b. From the series of the discourse, and from certain words, frequently added for the sake of illustration.
c. From the nature and design of the discourse, or argument.
d. From parallel passages, where the same subject, or idea, may be literally expressed.
e. From the usus loquendi and history.
2. In explaining the foundation of the similitude, we must endeavour, in the first place, so to represent it, that it may agree with the genius of the East; and secondly, to have respect, not only to general usage, but also to the particular passage, in which the trope occurs ; so that the full force of the figure may be perceived.
3. The cautions necessary to be observed on this subject, are, that we do not press the etymology of the tropi
cal word too far—that we do not too much extend the force of the figure—nor seek in it more than the nature of the passage will admit—and that we do not unnecessarily multiply tropes.
III. Some words and phrases are either constantly, or occasionally used in such a manner, that, to the idea which is commonly and properly attached to them, there is added something of enlargement, of weight, or sublimity; or on the other hand, their usual force is diminished. The more frequently writers have run into extravagance in interpreting these emphatical expressions, in former times; the more careful should we be to observe moderation. The same remark is applicable to Euphemism.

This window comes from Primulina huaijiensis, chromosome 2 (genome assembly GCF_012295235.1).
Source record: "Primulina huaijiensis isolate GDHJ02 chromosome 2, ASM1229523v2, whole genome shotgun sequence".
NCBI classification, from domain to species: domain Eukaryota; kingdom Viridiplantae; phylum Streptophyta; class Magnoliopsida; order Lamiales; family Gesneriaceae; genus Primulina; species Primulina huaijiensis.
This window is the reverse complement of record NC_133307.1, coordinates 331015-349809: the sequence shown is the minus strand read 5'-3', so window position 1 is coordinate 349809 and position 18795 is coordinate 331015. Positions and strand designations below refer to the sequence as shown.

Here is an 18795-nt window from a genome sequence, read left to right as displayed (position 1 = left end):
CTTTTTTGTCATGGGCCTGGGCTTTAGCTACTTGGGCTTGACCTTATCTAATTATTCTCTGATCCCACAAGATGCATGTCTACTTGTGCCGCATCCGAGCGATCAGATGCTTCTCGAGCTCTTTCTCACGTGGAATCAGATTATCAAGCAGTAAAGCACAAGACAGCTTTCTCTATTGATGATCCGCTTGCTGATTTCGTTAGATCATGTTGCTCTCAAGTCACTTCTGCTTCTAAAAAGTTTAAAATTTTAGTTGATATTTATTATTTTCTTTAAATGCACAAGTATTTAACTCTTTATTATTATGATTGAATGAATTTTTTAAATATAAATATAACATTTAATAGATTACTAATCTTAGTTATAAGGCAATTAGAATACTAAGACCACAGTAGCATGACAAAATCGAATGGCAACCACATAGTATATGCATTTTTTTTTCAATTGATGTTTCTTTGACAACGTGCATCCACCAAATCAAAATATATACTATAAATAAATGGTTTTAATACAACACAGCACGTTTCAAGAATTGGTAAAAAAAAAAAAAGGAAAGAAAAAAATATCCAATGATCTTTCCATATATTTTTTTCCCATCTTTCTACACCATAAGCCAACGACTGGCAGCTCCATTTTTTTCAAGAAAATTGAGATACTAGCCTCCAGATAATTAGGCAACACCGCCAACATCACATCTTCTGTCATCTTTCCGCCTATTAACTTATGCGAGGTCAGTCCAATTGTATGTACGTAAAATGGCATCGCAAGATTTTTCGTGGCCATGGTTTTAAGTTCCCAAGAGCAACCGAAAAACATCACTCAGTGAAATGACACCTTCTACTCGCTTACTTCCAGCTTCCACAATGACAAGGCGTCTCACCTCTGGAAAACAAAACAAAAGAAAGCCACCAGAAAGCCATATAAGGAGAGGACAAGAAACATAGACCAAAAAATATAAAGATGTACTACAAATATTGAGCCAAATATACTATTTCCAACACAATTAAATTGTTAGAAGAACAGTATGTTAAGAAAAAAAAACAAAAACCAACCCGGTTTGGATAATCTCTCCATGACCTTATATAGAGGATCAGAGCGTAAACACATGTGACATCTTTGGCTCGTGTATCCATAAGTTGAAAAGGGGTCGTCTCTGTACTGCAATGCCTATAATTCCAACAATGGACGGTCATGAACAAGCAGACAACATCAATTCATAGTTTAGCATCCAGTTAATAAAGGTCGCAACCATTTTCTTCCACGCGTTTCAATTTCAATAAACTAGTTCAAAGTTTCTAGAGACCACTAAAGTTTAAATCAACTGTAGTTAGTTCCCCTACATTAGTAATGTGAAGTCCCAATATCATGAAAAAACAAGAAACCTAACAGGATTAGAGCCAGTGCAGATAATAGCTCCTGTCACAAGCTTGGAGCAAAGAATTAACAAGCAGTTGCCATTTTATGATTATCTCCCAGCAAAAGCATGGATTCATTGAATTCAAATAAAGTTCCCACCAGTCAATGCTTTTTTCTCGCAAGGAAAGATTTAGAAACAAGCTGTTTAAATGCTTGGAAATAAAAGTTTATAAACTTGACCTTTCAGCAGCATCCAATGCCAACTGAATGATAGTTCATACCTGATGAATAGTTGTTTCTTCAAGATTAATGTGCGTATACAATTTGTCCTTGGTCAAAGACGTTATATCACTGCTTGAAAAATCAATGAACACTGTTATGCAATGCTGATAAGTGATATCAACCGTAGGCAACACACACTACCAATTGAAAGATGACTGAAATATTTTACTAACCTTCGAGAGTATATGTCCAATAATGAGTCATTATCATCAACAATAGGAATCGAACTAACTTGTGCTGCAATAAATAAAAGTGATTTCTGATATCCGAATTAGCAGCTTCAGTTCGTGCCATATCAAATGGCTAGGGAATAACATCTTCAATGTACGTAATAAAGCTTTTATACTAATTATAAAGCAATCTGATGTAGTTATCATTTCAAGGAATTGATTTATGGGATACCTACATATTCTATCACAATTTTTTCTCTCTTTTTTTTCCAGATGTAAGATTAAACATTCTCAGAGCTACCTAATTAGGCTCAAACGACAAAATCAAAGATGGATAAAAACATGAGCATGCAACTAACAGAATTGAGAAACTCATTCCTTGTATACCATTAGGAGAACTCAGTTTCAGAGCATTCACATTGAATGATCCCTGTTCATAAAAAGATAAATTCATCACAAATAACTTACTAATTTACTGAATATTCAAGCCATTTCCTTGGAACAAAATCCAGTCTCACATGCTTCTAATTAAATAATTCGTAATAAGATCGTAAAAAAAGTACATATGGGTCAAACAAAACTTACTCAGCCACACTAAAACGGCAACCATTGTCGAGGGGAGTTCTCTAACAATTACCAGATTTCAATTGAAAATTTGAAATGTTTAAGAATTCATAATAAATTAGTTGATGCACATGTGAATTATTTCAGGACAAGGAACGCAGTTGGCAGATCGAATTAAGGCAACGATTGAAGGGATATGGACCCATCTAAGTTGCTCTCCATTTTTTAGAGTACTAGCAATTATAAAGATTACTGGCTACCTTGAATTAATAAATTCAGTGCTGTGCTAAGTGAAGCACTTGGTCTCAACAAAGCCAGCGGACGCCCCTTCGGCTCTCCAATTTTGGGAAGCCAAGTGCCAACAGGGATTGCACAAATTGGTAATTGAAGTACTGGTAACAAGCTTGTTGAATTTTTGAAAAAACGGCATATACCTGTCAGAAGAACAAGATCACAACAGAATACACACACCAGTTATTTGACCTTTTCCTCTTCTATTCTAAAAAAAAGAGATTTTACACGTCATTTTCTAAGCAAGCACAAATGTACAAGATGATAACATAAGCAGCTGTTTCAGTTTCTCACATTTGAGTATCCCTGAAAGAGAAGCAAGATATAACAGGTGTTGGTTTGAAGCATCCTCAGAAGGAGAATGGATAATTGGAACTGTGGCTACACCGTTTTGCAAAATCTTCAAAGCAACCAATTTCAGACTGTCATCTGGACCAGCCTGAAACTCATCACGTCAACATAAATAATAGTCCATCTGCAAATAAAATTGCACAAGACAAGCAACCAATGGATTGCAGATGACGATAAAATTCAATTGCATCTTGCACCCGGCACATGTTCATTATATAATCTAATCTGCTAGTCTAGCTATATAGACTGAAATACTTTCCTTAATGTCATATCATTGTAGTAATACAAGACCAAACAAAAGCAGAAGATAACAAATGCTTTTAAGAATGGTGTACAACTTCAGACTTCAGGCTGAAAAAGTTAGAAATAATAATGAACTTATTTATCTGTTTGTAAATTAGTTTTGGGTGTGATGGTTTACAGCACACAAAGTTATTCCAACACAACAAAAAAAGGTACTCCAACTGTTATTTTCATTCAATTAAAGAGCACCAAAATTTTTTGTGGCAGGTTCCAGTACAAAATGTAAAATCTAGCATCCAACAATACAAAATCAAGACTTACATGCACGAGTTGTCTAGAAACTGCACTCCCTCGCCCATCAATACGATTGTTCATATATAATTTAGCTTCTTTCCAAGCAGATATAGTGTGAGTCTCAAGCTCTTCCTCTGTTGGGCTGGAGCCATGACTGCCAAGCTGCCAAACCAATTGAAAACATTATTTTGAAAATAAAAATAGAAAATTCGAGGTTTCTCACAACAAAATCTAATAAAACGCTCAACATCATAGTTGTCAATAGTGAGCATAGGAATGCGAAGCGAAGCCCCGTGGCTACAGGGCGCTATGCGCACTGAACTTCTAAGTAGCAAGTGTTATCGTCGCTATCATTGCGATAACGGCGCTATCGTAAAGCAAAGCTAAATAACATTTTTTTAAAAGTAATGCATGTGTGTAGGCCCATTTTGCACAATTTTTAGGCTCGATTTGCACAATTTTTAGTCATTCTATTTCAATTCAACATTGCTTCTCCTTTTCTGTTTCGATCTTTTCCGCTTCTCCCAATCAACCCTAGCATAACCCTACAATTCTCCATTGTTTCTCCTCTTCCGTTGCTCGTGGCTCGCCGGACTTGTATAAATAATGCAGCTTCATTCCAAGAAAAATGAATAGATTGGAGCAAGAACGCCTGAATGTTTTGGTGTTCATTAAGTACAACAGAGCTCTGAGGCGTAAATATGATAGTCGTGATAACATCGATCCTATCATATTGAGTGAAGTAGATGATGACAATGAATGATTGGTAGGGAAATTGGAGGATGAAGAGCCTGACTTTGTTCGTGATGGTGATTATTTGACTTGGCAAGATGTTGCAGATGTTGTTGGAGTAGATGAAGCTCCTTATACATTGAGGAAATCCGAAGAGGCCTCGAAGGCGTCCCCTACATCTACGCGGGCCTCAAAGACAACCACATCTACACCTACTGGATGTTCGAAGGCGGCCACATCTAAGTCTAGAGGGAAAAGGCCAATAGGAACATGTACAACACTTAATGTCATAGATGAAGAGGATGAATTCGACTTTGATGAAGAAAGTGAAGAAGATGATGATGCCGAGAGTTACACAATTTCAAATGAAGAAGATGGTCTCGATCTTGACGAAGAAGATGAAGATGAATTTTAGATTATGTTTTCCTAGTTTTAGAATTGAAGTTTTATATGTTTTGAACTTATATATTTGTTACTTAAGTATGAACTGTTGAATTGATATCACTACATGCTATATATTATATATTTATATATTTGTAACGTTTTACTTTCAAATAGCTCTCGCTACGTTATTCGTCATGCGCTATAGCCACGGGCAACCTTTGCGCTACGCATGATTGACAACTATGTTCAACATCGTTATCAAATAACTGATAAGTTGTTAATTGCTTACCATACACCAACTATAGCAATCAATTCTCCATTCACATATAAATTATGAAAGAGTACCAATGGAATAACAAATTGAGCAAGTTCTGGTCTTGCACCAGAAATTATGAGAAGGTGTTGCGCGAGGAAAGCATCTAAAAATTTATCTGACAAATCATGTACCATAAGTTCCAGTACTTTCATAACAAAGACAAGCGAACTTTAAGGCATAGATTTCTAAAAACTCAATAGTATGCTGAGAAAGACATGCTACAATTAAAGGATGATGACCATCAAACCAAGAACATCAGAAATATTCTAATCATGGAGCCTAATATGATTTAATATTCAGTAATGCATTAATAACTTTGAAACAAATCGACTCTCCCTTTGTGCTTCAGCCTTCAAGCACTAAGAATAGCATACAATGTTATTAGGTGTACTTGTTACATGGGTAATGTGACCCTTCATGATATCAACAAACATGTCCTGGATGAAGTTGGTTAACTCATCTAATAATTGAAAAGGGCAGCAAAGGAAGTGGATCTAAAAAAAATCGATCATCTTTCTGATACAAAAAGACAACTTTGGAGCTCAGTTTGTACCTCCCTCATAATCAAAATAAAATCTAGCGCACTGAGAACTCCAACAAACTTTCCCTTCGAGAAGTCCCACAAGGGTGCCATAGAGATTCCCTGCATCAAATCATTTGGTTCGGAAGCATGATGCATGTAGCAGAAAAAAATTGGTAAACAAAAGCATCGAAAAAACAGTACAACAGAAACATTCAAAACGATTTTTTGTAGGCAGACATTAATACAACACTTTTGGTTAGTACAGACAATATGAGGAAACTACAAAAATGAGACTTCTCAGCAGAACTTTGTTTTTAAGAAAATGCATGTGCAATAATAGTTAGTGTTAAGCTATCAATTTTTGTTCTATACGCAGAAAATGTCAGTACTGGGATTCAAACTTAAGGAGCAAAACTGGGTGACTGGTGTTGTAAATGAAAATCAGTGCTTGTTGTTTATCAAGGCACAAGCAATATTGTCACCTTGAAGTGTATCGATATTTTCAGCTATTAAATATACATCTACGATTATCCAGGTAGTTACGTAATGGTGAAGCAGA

J. Chr. Gottleberi d. præs. Nagelio de emphasium judicandarum difficultate, Alt, 1761. 4.
E. A. Frommann Comm. de verbis N. T. quæ plus aut minus, quam ordinarie solent, interdum significant, opuscc. phil. I, 342. ss.
Emphasis was formerly divided into real and verbal. Constant emphasis is to be learned, from the direct testimony of authors, or from the constant usage of the language, during a particular age ; temporary emphasis, is generally to be learned from the context, or from the nature of the subject.
There are forms of speech, which have, by common consent, lost that energy which originally and naturally belonged to them.
We should be cautious not to consider words emphatical, merely because they are of rare occurrence, derived * from a foreign language, figurative, or different in their grammatical form, from the languages, ancient or modern, with which we may happen to be acquainted.
Chr. Wollii d. de usu et abusu euphemismi sacri L. 1732, 4.
It is always to be judged of, from the character of the age and people-not from our own taste or opinion.
ON DISCOVERING THE USUS LOQUENDI OF THE SACRED
· I. The usus loquendi, is the manner of speaking or writing, which custom, or common usage has sanctioned. It is evident, therefore, that it must be very various, and different in different kinds of writ